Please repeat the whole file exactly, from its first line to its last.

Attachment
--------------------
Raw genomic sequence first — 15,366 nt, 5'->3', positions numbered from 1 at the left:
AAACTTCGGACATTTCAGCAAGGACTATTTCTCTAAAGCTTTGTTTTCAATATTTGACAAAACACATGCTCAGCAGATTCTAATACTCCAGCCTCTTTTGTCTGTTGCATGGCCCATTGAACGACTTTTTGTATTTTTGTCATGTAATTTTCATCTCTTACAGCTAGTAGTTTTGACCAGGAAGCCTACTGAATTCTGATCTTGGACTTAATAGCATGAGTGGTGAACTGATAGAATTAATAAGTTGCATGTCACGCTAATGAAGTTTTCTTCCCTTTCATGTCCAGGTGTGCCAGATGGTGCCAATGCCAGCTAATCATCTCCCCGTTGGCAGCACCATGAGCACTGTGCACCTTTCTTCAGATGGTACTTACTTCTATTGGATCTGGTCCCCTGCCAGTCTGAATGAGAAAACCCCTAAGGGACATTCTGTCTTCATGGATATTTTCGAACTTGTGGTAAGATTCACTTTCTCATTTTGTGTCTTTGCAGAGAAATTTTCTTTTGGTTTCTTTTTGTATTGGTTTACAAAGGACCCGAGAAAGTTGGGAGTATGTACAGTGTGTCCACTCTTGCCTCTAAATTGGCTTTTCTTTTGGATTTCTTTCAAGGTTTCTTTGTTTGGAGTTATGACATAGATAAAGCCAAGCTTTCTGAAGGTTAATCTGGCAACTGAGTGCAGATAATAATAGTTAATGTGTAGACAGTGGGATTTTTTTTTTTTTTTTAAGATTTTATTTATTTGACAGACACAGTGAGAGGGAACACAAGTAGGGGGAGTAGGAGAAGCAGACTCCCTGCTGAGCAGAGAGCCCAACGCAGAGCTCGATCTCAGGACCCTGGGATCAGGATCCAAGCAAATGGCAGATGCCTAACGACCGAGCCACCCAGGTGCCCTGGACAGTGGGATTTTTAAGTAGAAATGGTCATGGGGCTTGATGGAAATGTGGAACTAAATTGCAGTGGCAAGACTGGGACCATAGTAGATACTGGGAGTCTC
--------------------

Raw genomic sequence first — 15,366 nt, 5'->3', positions numbered from 1 at the left:
AAACTTCGGACATTTCAGCAAGGACTATTTCTCTAAAGCTTTGTTTTCAATATTTGACAAAACACATGCTCAGCAGATTCTAATACTCCAGCCTCTTTTGTCTGTTGCATGGCCCATTGAACGACTTTTTGTATTTTTGTCATGTAATTTTCATCTCTTACAGCTAGTAGTTTTGACCAGGAAGCCTACTGAATTCTGATCTTGGACTTAATAGCATGAGTGGTGAACTGATAGAATTAATAAGTTGCATGTCACGCTAATGAAGTTTTCTTCCCTTTCATGTCCAGGTGTGCCAGATGGTGCCAATGCCAGCTAATCATCTCCCCGTTGGCAGCACCATGAGCACTGTGCACCTTTCTTCAGATGGTACTTACTTCTATTGGATCTGGTCCCCTGCCAGTCTGAATGAGAAAACCCCTAAGGGACATTCTGTCTTCATGGATATTTTCGAACTTGTGGTAAGATTCACTTTCTCATTTTGTGTCTTTGCAGAGAAATTTTCTTTTGGTTTCTTTTTGTATTGGTTTACAAAGGACCCGAGAAAGTTGGGAGTATGTACAGTGTGTCCACTCTTGCCTCTAAATTGGCTTTTCTTTTGGATTTCTTTCAAGGTTTCTTTGTTTGGAGTTATGACATAGATAAAGCCAAGCTTTCTGAAGGTTAATCTGGCAACTGAGTGCAGATAATAATAGTTAATGTGTAGACAGTGGGATTTTTTTTTTTTTTTTAAGATTTTATTTATTTGACAGACACAGTGAGAGGGAACACAAGTAGGGGGAGTAGGAGAAGCAGACTCCCTGCTGAGCAGAGAGCCCAACGCAGAGCTCGATCTCAGGACCCTGGGATCAGGATCCAAGCAAATGGCAGATGCCTAACGACCGAGCCACCCAGGTGCCCTGGACAGTGGGATTTTTAAGTAGAAATGGTCATGGGGCTTGATGGAAATGTGGAACTAAATTGCAGTGGCAAGACTGGGACCATAGTAGATACTGGGAGTCTC